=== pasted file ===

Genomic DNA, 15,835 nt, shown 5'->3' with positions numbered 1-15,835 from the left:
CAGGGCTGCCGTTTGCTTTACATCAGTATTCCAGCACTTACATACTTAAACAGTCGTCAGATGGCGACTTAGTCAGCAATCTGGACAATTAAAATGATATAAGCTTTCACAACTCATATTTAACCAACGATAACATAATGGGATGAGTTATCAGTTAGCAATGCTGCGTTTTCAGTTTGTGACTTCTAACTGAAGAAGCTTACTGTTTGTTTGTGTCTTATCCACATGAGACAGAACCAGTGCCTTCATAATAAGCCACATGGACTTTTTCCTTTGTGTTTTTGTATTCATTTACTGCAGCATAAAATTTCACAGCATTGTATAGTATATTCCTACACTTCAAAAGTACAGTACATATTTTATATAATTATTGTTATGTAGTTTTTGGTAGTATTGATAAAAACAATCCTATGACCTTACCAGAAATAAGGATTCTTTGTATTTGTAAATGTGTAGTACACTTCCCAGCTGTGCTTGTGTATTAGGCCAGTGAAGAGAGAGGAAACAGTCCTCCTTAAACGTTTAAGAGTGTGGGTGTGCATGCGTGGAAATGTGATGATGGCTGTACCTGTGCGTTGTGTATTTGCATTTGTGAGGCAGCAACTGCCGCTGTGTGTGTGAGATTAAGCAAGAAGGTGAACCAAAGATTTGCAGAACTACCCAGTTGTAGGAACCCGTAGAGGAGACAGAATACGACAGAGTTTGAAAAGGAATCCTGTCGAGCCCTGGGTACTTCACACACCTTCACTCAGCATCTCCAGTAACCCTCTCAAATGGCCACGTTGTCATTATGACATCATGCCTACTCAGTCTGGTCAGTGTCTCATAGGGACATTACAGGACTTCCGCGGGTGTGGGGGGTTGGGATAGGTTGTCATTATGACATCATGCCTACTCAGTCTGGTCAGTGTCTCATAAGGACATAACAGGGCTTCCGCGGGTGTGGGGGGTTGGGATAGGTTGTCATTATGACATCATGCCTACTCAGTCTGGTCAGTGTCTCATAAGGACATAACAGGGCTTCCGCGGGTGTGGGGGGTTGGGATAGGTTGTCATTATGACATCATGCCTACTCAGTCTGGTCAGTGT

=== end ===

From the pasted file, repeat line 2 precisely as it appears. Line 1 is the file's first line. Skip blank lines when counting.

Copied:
CAGGGCTGCCGTTTGCTTTACATCAGTATTCCAGCACTTACATACTTAAACAGTCGTCAGATGGCGACTTAGTCAGCAATCTGGACAATTAAAATGATATAAGCTTTCACAACTCATATTTAACCAACGATAACATAATGGGATGAGTTATCAGTTAGCAATGCTGCGTTTTCAGTTTGTGACTTCTAACTGAAGAAGCTTACTGTTTGTTTGTGTCTTATCCACATGAGACAGAACCAGTGCCTTCATAATAAGCCACATGGACTTTTTCCTTTGTGTTTTTGTATTCATTTACTGCAGCATAAAATTTCACAGCATTGTATAGTATATTCCTACACTTCAAAAGTACAGTACATATTTTATATAATTATTGTTATGTAGTTTTTGGTAGTATTGATAAAAACAATCCTATGACCTTACCAGAAATAAGGATTCTTTGTATTTGTAAATGTGTAGTACACTTCCCAGCTGTGCTTGTGTATTAGGCCAGTGAAGAGAGAGGAAACAGTCCTCCTTAAACGTTTAAGAGTGTGGGTGTGCATGCGTGGAAATGTGATGATGGCTGTACCTGTGCGTTGTGTATTTGCATTTGTGAGGCAGCAACTGCCGCTGTGTGTGTGAGATTAAGCAAGAAGGTGAACCAAAGATTTGCAGAACTACCCAGTTGTAGGAACCCGTAGAGGAGACAGAATACGACAGAGTTTGAAAAGGAATCCTGTCGAGCCCTGGGTACTTCACACACCTTCACTCAGCATCTCCAGTAACCCTCTCAAATGGCCACGTTGTCATTATGACATCATGCCTACTCAGTCTGGTCAGTGTCTCATAGGGACATTACAGGACTTCCGCGGGTGTGGGGGGTTGGGATAGGTTGTCATTATGACATCATGCCTACTCAGTCTGGTCAGTGTCTCATAAGGACATAACAGGGCTTCCGCGGGTGTGGGGGGTTGGGATAGGTTGTCATTATGACATCATGCCTACTCAGTCTGGTCAGTGTCTCATAAGGACATAACAGGGCTTCCGCGGGTGTGGGGGGTTGGGATAGGTTGTCATTATGACATCATGCCTACTCAGTCTGGTCAGTGT